David Linley may be known to most as the son of the late Princess Margaret of England, but in the interior design world he is also a superstar designer in his own right, designing bespoke furnishings and the source of perfect hostess gifts at his eponymous Linley shops. He is also Chairman of Christie’s and I had the pleasure of working under him during part of my tenure with the auction house. Recently, I heard rumors that he is thinking about opening a Linley store in New York (although he already has a strong presence with Dering Hall) so perhaps this is the prudent time to introduce you to his wide range of luxury wares.
These two desks have a decidedly art deco feel and the quality of the woods and finishes makes Linley an heir to the great names like Emile-Jacques Ruhlmann and Jean-Michel Frank. You either commit to quality or you don’t, and Linley’s teams obviously take great pride in their products. In the “Oslo” desk above, they add a delicate line of ebony stringing to the crisp lines of the desk for an additional visual depth to the rosewood case. Sleek, simple and elegant. Linley’s “Riviera” desk (below) wouldn’t look out of place in Jay Gatsby’s office. I love the subtle curve to the front and the striking contrast of the wood veneers. This is a great example of the range of Linley’s design – two pieces taking inspiration from the same period, but so completely different in execution and finishes.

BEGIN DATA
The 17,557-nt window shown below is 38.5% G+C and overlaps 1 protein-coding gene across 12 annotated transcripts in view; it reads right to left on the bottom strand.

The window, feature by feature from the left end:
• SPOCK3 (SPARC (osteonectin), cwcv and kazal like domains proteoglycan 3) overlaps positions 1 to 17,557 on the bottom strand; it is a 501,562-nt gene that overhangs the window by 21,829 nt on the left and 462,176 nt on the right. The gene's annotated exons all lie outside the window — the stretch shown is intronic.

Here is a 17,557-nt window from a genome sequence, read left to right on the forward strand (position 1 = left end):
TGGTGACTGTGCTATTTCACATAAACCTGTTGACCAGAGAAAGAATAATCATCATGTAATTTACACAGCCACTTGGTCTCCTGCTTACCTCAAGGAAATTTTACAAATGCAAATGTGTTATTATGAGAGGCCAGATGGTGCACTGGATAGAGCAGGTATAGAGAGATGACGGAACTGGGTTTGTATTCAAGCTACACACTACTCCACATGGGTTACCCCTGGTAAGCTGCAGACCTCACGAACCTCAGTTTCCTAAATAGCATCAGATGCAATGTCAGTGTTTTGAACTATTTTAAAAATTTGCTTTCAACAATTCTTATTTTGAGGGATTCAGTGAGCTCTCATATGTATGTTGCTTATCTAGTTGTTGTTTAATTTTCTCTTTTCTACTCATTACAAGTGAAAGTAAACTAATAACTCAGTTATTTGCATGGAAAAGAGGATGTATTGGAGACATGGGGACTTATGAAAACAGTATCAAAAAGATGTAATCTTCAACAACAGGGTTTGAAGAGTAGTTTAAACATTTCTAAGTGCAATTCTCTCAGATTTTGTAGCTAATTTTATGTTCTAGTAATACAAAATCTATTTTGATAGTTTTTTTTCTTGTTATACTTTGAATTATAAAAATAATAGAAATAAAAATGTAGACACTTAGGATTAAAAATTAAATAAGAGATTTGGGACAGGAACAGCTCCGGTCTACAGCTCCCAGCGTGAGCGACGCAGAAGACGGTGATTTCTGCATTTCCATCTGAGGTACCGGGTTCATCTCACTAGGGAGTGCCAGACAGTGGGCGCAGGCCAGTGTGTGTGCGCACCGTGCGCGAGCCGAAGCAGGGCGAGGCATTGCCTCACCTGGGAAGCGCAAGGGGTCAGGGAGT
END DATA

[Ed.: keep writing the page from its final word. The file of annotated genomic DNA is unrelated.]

A pair of club chairs like the “Max” look great in a contemporary space. They don’t call them a classic for nothing! And I love how the low backs keep their visual footprint to a minimum. They wreak with inconspicuous modern elegance.
Linley is known for the inlay he uses on his case pieces. The sideboard above (main image) is an ode to mid-century design, and the double helix inlay adds a very nice touch to the lush rosewood door panels. They sell this as a sideboard, but it only stands at just over 2ft high, so I would picture this, amongst other things, as a great storage cabinet for unsightly video equipment under a wall mounted TV. Again, think of how mid-century design is so ghastly reinterpreted by so many out there – Linley’s piece has a certain polish lacking in his competitors.
And for a gift your friends will actually use, nothing is better appreciated than a frame, and none are as beautifully finished as Linley’s. This is only a selection of my favorites. There are a variety of very posh wood frames inlaid with designs, but the cutest are those with the charming parade of ducks or elephants. These are my “go to” Christening gifts. The parents love them and I think it’s a great start to training a little eye to the finer things in life!
richard rabel: interiors + art
interior design and art advising
new york city